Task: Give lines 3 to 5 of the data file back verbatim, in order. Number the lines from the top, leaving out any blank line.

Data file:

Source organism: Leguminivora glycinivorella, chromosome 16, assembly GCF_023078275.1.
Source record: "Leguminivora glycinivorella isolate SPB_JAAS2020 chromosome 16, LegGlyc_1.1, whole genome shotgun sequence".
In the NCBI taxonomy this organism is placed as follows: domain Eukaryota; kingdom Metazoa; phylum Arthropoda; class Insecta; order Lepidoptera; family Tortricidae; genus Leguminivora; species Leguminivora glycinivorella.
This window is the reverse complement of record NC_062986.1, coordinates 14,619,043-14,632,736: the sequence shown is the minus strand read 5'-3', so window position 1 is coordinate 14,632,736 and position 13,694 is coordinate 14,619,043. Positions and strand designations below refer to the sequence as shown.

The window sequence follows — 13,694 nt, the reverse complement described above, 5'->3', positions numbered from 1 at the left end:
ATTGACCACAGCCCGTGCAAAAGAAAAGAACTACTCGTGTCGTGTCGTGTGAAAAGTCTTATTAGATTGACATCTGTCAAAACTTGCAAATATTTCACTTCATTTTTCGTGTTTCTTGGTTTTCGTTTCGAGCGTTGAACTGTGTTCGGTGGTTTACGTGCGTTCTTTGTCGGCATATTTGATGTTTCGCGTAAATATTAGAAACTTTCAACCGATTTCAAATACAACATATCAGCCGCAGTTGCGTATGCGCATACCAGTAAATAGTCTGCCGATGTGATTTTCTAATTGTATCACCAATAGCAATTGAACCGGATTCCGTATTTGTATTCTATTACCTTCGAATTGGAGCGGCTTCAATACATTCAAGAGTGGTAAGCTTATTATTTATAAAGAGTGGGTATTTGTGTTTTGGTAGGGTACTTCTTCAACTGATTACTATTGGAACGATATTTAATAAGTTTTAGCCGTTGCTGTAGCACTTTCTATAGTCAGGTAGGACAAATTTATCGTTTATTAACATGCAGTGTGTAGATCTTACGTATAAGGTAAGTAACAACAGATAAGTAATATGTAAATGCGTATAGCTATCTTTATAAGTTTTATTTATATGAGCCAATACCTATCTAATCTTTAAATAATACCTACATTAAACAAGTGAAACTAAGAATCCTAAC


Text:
In the NCBI taxonomy this organism is placed as follows: domain Eukaryota; kingdom Metazoa; phylum Arthropoda; class Insecta; order Lepidoptera; family Tortricidae; genus Leguminivora; species Leguminivora glycinivorella.
This window is the reverse complement of record NC_062986.1, coordinates 14,619,043-14,632,736: the sequence shown is the minus strand read 5'-3', so window position 1 is coordinate 14,632,736 and position 13,694 is coordinate 14,619,043. Positions and strand designations below refer to the sequence as shown.

The window sequence follows — 13,694 nt, the reverse complement described above, 5'->3', positions numbered from 1 at the left end: